DiEM25 – European New Deal

„DiEM25 ist eine europaweite, grenzüberschreitende Bewegung von Demokraten. Wir glauben, dass die Europäische Union dabei ist zu zerfallen. Die Europäer verlieren ihren Glauben an die Möglichkeit, europäische Lösunbgen für europäische Probleme zu finden. Zur gleichen Zeit wie das Vertrauen in die EU schwindet, sehen wir einen Anstieg von Menschenverachtung, Fremdenfeindlichkeit und Nationalismus.“

„Bedingungslose Grunddividende“

Planung einer post-kapitalistischen Wirtschaft, die authentisch, liberal und offen ist: Demo­kratisierung der wirtschaftlichen Vorgänge und Einführung der Bedingungslosen Grund­dividende. Die langfristigen Politikvorschläge von DiEM25 sind diejenigen, die tiefgreifende institutionelle Veränderungen innerhalb der Nationalstaaten sowie länder­über­greifend in ganz Europa und der EU benötigen. Beispiele dafür sind die Bedingungslose Grunddividende und politische Strategien zur Demokratisierung der Wirtschafts- und Finanzwelt.


2.5 Sharing the returns of capital and wealth and democratising the economic sphere – a Universal Basic Dividend

DiEM25 is convinced that capitalism is impossible to civilise in the long term, primarily due to its inimitable capacity to undermine itself through technological innovation that engenders excess capacity, inequality and insufficient aggregate demand for goods and services. Automation and the Rise of the Machines is a clear and present danger in this direction, ‘promising’ to deliver the next crisis even before Europe manages to resolve the current one.

Some propose a universal basic income (UBI) as the remedy. DiEM25 rejects the idea of a universal minimum income if it is to be funded by taxes. A tax-funded UBI would undermine the existing welfare state and sow the seeds of antagonism between the working poor and the unemployed. However, DiEM25 is proposing a different scheme – a universal basic dividend which encapsulates the following three propositions: taxes cannot be a legitimate source of financing for such schemes; the rise of machines must be embraced; and a basic unearned payment is a contributor to basic freedom. But if the scheme is not funded by taxation, how should it be funded? The answer is: From the returns to capital.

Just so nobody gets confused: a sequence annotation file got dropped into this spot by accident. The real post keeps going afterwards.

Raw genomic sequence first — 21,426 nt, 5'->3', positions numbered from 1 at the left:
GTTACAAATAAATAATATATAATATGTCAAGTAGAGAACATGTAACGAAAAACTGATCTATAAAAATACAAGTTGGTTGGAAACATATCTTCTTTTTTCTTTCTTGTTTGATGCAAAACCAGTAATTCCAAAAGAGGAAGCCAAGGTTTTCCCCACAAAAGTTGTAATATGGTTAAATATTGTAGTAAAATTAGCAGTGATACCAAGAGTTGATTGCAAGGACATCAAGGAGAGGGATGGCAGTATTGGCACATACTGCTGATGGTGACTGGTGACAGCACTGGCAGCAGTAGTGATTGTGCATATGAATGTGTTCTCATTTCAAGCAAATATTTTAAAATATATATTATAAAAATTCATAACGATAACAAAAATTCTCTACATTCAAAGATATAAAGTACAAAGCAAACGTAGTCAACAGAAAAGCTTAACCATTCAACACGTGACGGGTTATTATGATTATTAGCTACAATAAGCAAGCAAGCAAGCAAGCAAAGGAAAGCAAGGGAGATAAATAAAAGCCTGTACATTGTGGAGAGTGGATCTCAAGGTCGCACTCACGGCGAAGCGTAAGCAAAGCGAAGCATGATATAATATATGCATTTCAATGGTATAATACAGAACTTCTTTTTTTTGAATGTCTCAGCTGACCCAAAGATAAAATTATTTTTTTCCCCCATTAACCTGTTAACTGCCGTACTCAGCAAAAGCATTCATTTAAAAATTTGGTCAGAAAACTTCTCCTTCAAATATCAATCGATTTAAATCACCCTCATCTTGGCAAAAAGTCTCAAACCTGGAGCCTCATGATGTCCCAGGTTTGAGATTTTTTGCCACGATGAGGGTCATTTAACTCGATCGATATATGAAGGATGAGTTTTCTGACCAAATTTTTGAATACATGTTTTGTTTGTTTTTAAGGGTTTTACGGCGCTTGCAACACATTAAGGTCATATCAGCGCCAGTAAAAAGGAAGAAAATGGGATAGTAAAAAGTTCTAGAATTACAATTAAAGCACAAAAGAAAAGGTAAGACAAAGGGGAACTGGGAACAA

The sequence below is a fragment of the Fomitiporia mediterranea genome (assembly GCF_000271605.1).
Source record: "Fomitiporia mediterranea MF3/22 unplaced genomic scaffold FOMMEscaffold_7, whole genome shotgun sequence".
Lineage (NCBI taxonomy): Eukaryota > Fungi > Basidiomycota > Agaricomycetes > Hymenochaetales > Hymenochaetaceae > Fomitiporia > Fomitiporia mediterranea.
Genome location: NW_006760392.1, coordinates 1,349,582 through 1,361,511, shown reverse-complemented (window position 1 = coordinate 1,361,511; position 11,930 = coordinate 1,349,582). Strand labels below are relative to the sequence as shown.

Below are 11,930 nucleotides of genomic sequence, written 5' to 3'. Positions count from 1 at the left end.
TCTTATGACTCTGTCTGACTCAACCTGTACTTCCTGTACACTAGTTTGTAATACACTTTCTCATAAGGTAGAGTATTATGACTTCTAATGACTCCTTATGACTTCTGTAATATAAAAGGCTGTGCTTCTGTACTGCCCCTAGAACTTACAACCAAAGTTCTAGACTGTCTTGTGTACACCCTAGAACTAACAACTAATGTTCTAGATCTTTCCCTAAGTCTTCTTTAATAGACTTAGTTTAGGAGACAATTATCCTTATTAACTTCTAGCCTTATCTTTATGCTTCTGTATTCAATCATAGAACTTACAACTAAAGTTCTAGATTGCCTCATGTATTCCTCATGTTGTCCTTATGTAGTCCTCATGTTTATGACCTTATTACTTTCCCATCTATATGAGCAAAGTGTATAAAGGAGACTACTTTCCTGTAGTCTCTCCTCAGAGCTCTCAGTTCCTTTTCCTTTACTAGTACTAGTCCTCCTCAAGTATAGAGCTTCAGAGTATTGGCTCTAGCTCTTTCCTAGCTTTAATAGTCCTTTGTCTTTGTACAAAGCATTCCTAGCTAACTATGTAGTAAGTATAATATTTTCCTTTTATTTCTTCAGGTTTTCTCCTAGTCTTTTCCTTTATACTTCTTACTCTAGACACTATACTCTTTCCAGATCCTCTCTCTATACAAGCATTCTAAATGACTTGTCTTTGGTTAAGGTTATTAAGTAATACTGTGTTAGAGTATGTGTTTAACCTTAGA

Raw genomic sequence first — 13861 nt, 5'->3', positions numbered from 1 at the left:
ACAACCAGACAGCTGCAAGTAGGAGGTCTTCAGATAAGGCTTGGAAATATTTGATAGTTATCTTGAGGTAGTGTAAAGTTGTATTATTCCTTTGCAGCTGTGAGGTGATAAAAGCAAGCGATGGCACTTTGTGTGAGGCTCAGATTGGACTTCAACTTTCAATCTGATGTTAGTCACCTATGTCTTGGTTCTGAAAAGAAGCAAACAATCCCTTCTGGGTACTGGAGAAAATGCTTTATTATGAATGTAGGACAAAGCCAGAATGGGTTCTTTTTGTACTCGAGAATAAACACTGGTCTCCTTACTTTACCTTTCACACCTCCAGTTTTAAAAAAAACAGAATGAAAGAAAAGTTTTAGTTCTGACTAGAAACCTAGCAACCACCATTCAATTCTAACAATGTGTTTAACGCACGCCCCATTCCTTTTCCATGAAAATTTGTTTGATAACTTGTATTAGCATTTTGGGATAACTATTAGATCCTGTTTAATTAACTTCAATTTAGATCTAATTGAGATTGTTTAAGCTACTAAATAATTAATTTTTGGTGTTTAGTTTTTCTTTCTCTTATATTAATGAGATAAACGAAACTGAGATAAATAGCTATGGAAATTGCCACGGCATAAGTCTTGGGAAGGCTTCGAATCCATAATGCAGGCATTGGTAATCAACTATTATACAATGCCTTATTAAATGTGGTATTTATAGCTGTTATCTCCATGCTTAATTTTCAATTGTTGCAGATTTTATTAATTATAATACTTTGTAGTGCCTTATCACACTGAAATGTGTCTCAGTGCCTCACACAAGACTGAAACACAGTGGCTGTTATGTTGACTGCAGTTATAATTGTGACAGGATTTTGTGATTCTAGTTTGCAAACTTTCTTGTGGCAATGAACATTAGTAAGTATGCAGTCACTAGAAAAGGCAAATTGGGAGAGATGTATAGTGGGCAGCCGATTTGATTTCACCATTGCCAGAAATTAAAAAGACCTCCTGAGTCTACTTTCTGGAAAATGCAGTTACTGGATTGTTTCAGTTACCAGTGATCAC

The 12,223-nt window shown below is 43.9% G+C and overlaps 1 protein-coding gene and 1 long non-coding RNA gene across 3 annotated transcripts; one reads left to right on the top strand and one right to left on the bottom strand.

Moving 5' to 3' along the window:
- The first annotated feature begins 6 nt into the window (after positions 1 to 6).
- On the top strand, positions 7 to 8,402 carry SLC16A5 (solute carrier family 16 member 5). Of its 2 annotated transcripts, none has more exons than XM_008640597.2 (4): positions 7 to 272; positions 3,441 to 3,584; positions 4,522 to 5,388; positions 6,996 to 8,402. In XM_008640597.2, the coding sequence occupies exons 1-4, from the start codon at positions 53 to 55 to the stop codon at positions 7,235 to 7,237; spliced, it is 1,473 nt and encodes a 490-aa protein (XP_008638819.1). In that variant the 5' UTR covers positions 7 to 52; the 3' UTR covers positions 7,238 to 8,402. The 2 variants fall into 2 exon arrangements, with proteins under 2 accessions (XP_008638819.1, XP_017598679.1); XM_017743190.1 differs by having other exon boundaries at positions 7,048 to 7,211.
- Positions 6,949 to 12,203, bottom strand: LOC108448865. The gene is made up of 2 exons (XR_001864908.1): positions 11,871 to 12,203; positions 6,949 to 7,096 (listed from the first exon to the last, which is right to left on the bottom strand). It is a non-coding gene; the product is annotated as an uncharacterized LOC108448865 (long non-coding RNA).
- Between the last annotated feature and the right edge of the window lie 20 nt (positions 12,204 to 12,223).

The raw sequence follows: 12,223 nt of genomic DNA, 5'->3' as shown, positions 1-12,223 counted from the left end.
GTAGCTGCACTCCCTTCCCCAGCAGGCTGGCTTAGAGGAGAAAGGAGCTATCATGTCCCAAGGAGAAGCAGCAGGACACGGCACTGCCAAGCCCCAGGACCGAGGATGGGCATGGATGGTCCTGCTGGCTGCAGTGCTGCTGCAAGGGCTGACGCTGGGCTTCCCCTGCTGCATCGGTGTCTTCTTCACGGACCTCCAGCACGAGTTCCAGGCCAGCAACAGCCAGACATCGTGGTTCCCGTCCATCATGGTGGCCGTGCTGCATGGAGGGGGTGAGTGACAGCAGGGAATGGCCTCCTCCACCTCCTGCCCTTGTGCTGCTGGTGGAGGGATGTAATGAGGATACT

A common myth is that capital is created by capitalists who then have a right to its returns. This was never true. It is far less so today. Every time one of us looks something up on Google, she or he contributes to Google’s capital. Yet it is only Google’s shareholders that have a right to claim the returns to this, largely socially produced, capital. Moreover, automation, digitisation and the role played in capital formation by government grants and community contributions to the stock of knowledge make it impossible to know which part of a corporation’s capital was created by its owners and which by the public at large.

DiEM25 proposes a simple policy: That legislation be enacted requiring that a universal basic dividend (UBD) be paid to every European citizen from funds accumulating in the European Equity Depository (see section 2.8 below) stemming from the income streams generated by: (i) the assets purchased, as part of their quantitative easing programs, by central banks, (ii) a percentage of capital stock (shares) from every initial public offering (IPO) and capital increases of corporations, and (iii) levies on the derived distribution of Intellectual Property rights and on common knowledge monopolies.

The proposed UBD should, and can be, entirely independent of welfare payments, unemployment insurance, and so forth, thus ameliorating the concern that it would replace the welfare state, which embodies the concept of reciprocity between waged workers and the unemployed. For Europe to embrace the rise of the machines, but ensure that they contribute to shared prosperity, it must grant every citizen property rights over the monetary returns they produce, thus yielding a UBD.

A universal basic dividend allows for new understandings of liberty and equality that bridge hitherto irreconcilable political blocs, while stabilising society and reinvigorating the notion of shared prosperity in the face of otherwise destabilising technological innovation. Disagreements of course will continue; but they will be about issues such as the proportion of company shares that should go to the Depository, how much welfare support and unemployment insurance should be layered on top of the UBD, and the content of labour contracts.

Additionally, DiEM25 proposes that, in good time, the governance of financial institutions (especially those backed by taxpayers) and other corporations be democratised, with increasing participation on their boards of directors of representatives of local, regional and national communities.


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